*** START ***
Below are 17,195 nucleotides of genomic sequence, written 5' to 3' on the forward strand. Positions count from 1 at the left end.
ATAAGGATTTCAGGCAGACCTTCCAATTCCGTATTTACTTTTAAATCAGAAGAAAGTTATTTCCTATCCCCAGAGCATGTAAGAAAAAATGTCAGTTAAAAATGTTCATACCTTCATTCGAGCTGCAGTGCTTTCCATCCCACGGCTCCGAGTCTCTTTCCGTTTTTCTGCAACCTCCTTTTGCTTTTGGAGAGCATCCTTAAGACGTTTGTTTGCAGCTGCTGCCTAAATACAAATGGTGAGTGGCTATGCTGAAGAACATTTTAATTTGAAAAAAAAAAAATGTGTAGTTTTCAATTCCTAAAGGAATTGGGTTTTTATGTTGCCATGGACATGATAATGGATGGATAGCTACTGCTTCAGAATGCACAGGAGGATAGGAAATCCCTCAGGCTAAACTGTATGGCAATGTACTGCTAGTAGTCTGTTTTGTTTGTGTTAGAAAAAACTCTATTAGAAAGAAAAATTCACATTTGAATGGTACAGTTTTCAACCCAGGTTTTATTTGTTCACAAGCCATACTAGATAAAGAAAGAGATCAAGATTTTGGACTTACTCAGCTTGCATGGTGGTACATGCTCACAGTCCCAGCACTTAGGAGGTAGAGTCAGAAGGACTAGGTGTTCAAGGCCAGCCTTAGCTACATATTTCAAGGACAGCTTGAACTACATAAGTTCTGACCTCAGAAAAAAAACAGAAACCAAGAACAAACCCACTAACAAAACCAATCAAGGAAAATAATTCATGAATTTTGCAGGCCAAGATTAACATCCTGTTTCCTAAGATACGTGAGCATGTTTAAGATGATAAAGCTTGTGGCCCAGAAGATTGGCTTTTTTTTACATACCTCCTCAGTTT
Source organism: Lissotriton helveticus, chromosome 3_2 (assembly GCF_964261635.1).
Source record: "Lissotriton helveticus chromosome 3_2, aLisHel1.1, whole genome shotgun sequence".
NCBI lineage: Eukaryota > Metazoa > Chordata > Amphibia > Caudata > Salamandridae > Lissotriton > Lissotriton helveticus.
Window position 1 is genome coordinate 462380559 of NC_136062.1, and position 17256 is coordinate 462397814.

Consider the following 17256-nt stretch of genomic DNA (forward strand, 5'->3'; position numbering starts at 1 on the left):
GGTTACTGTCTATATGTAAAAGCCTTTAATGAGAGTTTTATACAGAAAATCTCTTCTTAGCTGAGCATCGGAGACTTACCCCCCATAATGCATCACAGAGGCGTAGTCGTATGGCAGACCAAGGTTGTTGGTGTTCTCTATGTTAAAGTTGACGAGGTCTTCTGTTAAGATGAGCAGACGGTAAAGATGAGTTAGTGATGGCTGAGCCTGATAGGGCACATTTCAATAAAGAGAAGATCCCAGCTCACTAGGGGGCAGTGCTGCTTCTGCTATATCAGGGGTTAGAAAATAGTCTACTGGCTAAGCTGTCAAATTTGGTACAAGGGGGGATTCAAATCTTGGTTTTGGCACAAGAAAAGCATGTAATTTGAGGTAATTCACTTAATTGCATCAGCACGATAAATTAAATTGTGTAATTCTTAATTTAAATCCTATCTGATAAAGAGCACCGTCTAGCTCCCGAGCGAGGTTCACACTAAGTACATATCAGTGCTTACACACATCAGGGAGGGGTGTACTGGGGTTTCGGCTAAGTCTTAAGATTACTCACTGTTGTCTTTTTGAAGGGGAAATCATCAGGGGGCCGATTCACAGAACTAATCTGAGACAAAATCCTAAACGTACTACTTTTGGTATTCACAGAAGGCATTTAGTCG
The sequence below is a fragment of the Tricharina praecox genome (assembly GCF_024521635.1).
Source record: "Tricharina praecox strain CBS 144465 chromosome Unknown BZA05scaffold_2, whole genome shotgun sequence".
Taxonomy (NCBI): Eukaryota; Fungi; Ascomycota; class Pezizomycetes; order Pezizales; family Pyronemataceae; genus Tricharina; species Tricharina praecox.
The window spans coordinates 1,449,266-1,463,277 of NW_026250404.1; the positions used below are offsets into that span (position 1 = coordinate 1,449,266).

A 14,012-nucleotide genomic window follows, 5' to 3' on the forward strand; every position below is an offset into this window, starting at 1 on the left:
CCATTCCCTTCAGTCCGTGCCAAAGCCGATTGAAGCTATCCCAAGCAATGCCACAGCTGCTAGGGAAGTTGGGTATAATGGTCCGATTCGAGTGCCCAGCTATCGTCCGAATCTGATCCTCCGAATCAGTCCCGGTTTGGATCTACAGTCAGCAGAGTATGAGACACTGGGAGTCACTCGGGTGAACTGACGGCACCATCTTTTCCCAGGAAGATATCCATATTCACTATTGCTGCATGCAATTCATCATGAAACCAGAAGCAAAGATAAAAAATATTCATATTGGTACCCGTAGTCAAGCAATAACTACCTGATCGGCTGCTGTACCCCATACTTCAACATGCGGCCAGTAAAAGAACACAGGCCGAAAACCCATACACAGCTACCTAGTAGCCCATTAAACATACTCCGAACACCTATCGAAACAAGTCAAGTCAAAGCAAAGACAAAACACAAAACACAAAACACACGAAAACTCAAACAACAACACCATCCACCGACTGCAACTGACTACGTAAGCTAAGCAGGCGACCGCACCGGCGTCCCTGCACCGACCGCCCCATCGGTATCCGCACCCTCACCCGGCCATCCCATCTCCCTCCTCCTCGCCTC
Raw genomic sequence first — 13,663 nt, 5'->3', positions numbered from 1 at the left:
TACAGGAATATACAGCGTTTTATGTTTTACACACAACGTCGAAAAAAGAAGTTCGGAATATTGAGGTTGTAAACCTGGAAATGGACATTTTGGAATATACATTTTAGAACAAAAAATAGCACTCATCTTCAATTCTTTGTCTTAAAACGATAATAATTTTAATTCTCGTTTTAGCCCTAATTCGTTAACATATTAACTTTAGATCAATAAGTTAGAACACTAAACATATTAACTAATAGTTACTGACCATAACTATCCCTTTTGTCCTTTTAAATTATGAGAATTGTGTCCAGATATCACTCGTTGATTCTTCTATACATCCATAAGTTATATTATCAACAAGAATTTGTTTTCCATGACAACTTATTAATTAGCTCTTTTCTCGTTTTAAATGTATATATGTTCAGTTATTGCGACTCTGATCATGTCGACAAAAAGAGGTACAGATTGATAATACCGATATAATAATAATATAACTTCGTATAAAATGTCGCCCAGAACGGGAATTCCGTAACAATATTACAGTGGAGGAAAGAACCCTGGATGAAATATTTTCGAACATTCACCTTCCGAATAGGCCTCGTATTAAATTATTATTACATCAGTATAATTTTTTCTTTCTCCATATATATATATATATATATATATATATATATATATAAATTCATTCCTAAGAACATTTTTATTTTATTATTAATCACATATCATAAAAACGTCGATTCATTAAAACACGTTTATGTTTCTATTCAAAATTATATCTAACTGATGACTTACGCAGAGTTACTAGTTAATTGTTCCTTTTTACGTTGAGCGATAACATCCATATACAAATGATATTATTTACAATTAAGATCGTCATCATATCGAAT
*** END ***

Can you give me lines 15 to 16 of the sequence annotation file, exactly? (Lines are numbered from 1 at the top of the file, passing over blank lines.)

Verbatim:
Raw genomic sequence first — 13,663 nt, 5'->3', positions numbered from 1 at the left:
TACAGGAATATACAGCGTTTTATGTTTTACACACAACGTCGAAAAAAGAAGTTCGGAATATTGAGGTTGTAAACCTGGAAATGGACATTTTGGAATATACATTTTAGAACAAAAAATAGCACTCATCTTCAATTCTTTGTCTTAAAACGATAATAATTTTAATTCTCGTTTTAGCCCTAATTCGTTAACATATTAACTTTAGATCAATAAGTTAGAACACTAAACATATTAACTAATAGTTACTGACCATAACTATCCCTTTTGTCCTTTTAAATTATGAGAATTGTGTCCAGATATCACTCGTTGATTCTTCTATACATCCATAAGTTATATTATCAACAAGAATTTGTTTTCCATGACAACTTATTAATTAGCTCTTTTCTCGTTTTAAATGTATATATGTTCAGTTATTGCGACTCTGATCATGTCGACAAAAAGAGGTACAGATTGATAATACCGATATAATAATAATATAACTTCGTATAAAATGTCGCCCAGAACGGGAATTCCGTAACAATATTACAGTGGAGGAAAGAACCCTGGATGAAATATTTTCGAACATTCACCTTCCGAATAGGCCTCGTATTAAATTATTATTACATCAGTATAATTTTTTCTTTCTCCATATATATATATATATATATATATATATATATATATAAATTCATTCCTAAGAACATTTTTATTTTATTATTAATCACATATCATAAAAACGTCGATTCATTAAAACACGTTTATGTTTCTATTCAAAATTATATCTAACTGATGACTTACGCAGAGTTACTAGTTAATTGTTCCTTTTTACGTTGAGCGATAACATCCATATACAAATGATATTATTTACAATTAAGATCGTCATCATATCGAAT